Sally JewellWhen President Obama tapped Sally Jewell to be secretary of the Department of the Interior, she was CEO of Recreational Equipment Inc. (REI).

Her zigzag career made her an especially attractive candidate for the position, which involves an $11 billion budget, 70,000 employees and stewardship of one-fifth of the nation’s lands, according to The New York Times.

Jewell offers what The Christian Science Monitor called “a dual legacy as an environmental steward with rare ties to the oil industry.” At REI, which serves a market of outdoor enthusiasts, she was involved in projects that promoted stewardship of public lands, including trails, local parks, and recreational areas.

She first trained as a petroleum engineer for Mobil Oil Corp. in the oil and gas fields of Oklahoma, according to the Department of Interior.

After three years, she moved on to commercial banking, first as an energy and natural resources expert. Later she oversaw Washington Mutual’s commercial banking business, according to the The Seattle Times.

Her new gig as head of the interior department will involve caring for public lands, including national wildlife refuges and national parks, and overseeing the responsible development of conventional and renewable energy sources on public lands and waters.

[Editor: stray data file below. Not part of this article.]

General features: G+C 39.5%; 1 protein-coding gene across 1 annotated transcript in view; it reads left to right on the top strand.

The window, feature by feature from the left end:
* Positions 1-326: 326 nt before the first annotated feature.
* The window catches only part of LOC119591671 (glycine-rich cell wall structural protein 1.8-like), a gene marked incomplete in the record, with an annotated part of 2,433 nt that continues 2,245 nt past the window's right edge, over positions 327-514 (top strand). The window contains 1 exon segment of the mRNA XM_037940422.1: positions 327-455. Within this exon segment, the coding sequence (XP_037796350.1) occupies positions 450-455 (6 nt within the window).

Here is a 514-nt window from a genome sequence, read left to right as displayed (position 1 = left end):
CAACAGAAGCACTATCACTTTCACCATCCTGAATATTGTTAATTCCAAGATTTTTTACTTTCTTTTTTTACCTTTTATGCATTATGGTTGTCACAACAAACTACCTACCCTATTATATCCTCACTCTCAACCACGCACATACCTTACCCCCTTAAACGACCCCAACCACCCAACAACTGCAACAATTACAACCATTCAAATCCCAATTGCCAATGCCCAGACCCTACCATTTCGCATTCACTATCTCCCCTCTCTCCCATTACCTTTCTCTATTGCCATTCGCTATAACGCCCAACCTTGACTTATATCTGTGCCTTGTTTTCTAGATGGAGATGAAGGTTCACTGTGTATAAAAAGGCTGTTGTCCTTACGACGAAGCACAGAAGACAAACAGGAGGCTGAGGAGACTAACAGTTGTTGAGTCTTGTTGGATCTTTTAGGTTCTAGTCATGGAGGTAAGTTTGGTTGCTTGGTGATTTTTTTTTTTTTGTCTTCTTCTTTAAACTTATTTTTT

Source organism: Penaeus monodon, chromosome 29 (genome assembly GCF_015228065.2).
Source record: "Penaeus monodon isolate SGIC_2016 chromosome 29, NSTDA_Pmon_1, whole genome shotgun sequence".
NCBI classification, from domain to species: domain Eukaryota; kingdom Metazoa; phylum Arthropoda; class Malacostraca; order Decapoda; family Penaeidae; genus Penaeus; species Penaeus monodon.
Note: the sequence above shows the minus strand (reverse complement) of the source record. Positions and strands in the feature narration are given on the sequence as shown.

Perhaps it’s no surprise that Jewell sailed through her confirmation hearings. As a conservationist and businessperson who specialized in energy, she offers something for everyone, the business types and environmentalists alike.

Jewell has always been an avid outdoorswoman who likes skiing, kayaking, hiking, and climbing to high places–both literally and figuratively. You could argue that her latest two jobs—as head of REI and now the interior department—are examples of an approach to work that seeks to connect work with play. Each incorporates her love of the outdoors with work.


Sources: The Christian Science Monitor, The New York Times, The Seattle Times, and U.S. Department of Interior